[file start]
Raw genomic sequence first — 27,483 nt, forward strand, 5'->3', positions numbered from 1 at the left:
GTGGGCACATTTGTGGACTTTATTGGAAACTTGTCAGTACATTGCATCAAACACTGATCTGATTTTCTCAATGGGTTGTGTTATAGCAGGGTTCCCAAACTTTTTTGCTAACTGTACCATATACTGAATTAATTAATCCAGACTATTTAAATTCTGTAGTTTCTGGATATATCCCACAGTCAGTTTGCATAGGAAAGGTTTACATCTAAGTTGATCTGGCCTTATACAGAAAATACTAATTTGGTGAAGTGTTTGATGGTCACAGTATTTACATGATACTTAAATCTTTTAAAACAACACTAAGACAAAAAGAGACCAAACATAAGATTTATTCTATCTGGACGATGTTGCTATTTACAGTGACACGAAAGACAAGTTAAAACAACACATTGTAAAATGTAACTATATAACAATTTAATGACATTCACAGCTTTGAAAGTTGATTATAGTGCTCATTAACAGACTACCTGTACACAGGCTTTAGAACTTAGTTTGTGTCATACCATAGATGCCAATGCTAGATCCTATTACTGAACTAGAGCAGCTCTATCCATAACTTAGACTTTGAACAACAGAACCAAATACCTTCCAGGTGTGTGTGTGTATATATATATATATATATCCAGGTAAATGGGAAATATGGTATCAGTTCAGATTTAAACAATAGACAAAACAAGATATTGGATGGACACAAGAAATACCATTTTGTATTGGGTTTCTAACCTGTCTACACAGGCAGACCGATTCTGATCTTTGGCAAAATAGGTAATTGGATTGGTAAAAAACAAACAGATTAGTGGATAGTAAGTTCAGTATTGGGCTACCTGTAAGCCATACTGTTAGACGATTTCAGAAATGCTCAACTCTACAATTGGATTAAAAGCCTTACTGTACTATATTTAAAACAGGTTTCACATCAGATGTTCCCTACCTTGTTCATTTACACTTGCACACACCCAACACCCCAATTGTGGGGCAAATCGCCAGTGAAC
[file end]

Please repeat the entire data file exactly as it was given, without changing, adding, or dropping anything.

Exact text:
Raw genomic sequence first — 27,483 nt, forward strand, 5'->3', positions numbered from 1 at the left:
GTGGGCACATTTGTGGACTTTATTGGAAACTTGTCAGTACATTGCATCAAACACTGATCTGATTTTCTCAATGGGTTGTGTTATAGCAGGGTTCCCAAACTTTTTTGCTAACTGTACCATATACTGAATTAATTAATCCAGACTATTTAAATTCTGTAGTTTCTGGATATATCCCACAGTCAGTTTGCATAGGAAAGGTTTACATCTAAGTTGATCTGGCCTTATACAGAAAATACTAATTTGGTGAAGTGTTTGATGGTCACAGTATTTACATGATACTTAAATCTTTTAAAACAACACTAAGACAAAAAGAGACCAAACATAAGATTTATTCTATCTGGACGATGTTGCTATTTACAGTGACACGAAAGACAAGTTAAAACAACACATTGTAAAATGTAACTATATAACAATTTAATGACATTCACAGCTTTGAAAGTTGATTATAGTGCTCATTAACAGACTACCTGTACACAGGCTTTAGAACTTAGTTTGTGTCATACCATAGATGCCAATGCTAGATCCTATTACTGAACTAGAGCAGCTCTATCCATAACTTAGACTTTGAACAACAGAACCAAATACCTTCCAGGTGTGTGTGTGTATATATATATATATATATCCAGGTAAATGGGAAATATGGTATCAGTTCAGATTTAAACAATAGACAAAACAAGATATTGGATGGACACAAGAAATACCATTTTGTATTGGGTTTCTAACCTGTCTACACAGGCAGACCGATTCTGATCTTTGGCAAAATAGGTAATTGGATTGGTAAAAAACAAACAGATTAGTGGATAGTAAGTTCAGTATTGGGCTACCTGTAAGCCATACTGTTAGACGATTTCAGAAATGCTCAACTCTACAATTGGATTAAAAGCCTTACTGTACTATATTTAAAACAGGTTTCACATCAGATGTTCCCTACCTTGTTCATTTACACTTGCACACACCCAACACCCCAATTGTGGGGCAAATCGCCAGTGAAC